With one minor exception of a 5 per cent increase to adjust an anomalous situation on a small volume of implements (principally imported items) at the commencement of the price ceiling in the fall of 1941, prices have been held at or below the ceiling prices of the basic period in 1941. This rather remarkable record was made possible partly by

Farm Implements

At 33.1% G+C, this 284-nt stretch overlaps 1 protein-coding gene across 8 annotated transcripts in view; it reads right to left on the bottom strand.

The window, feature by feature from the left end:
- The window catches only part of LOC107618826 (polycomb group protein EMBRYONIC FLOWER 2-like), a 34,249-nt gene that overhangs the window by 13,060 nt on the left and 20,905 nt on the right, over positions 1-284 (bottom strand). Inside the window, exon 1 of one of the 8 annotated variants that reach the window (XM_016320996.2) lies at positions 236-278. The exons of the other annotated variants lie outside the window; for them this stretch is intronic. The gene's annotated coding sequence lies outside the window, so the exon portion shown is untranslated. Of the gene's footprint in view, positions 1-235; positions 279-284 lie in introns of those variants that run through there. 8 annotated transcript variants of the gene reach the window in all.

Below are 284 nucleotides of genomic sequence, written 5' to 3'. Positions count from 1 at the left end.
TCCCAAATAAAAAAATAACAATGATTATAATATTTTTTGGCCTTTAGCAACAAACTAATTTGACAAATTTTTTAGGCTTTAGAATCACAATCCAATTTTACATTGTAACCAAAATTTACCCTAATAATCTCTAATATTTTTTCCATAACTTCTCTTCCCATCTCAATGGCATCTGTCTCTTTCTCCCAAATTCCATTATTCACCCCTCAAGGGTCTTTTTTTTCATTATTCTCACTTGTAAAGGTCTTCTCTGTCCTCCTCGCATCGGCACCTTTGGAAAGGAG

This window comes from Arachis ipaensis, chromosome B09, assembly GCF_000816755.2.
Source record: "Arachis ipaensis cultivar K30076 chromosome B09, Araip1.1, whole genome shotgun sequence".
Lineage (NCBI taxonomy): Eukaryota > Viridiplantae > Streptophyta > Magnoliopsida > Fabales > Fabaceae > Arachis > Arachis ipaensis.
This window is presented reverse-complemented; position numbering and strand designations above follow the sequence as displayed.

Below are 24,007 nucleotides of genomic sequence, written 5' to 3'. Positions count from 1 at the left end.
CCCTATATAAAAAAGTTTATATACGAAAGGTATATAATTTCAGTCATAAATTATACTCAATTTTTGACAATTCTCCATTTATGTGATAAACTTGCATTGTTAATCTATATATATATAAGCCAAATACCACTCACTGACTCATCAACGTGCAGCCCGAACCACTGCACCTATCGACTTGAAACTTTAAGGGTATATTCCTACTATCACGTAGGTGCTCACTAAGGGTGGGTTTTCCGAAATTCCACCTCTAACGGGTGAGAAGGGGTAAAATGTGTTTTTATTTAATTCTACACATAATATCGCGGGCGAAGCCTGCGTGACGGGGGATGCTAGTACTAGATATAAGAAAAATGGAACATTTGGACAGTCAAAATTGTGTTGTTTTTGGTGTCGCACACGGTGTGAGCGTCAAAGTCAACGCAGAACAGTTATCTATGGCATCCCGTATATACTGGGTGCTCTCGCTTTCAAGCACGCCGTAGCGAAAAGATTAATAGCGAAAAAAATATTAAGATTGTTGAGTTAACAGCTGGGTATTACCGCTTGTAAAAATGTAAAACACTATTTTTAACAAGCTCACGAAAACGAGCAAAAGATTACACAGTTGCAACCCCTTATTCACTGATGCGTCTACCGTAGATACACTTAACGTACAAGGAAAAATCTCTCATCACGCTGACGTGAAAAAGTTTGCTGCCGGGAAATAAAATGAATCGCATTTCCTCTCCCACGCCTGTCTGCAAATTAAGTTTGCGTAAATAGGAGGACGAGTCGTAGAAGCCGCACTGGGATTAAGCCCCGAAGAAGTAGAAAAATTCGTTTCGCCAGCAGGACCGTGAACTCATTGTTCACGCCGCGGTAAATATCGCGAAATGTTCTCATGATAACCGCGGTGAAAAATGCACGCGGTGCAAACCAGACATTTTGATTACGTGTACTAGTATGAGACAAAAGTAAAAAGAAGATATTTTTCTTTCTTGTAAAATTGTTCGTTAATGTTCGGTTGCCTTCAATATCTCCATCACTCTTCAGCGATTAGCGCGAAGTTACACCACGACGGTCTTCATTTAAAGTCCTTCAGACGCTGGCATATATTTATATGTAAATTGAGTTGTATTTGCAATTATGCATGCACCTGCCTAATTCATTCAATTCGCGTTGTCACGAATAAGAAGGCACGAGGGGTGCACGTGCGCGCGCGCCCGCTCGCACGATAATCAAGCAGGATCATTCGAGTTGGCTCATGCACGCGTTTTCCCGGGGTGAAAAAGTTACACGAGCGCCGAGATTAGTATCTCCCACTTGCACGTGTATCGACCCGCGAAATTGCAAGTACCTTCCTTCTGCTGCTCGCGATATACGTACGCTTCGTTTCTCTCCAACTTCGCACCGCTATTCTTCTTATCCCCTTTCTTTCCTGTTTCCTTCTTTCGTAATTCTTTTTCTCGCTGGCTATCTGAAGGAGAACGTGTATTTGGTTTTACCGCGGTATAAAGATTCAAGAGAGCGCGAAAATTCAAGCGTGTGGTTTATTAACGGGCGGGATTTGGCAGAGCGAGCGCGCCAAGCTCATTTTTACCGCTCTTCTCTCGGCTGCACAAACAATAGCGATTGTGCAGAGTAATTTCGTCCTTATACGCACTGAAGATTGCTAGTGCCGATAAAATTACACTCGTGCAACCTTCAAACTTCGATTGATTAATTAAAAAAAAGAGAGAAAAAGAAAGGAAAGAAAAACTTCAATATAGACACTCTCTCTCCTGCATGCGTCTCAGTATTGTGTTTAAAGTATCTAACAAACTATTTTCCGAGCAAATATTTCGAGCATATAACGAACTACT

reason of large war contracts which expanded the volume of the industry and partly by insisting that increasing costs be absorbed by the industry instead of being passed on to the farmer consumer. Now that war production has swung over to normal supplies, however, the cost increases, as I have already stated, can no longer be absorbed and a reasonable price adjustment had to be worked out. In their submissions the companies disclosed increased costs since the basic period of 1941 averaging, roughly, materials and components 20 per cent, labour 28-J per cent, and general overhead 23 per cent. Unit costs in the coming year will run higher than this for some time due to premiums on castings, increases on imported components and higher than normal overheads which bring the over-all cost increase close to 30 per cent. In fixing the increase in the ceiling price at not more than 12i per cent the board has in mind that only through volume production can the Canadian farm implement industry survive, under the present level of costs and selling prices so that the price increase now authorized means that the companies must do their utmost to achieve a maximum volume of production. That I should add is exactly what is needed to meet the chronic shortages of farm implements which exist to-day. It will be of interest to recall also that on July 1, 1944, the exchange tax and all customs duties were removed from imported farm implements so that farmers are now assured that the Canadian price level must be fully competitive with other markets. I am further informed that retail farm implement prices in the North American continent are at least 25 per cent lower than in any other market in the world to-day.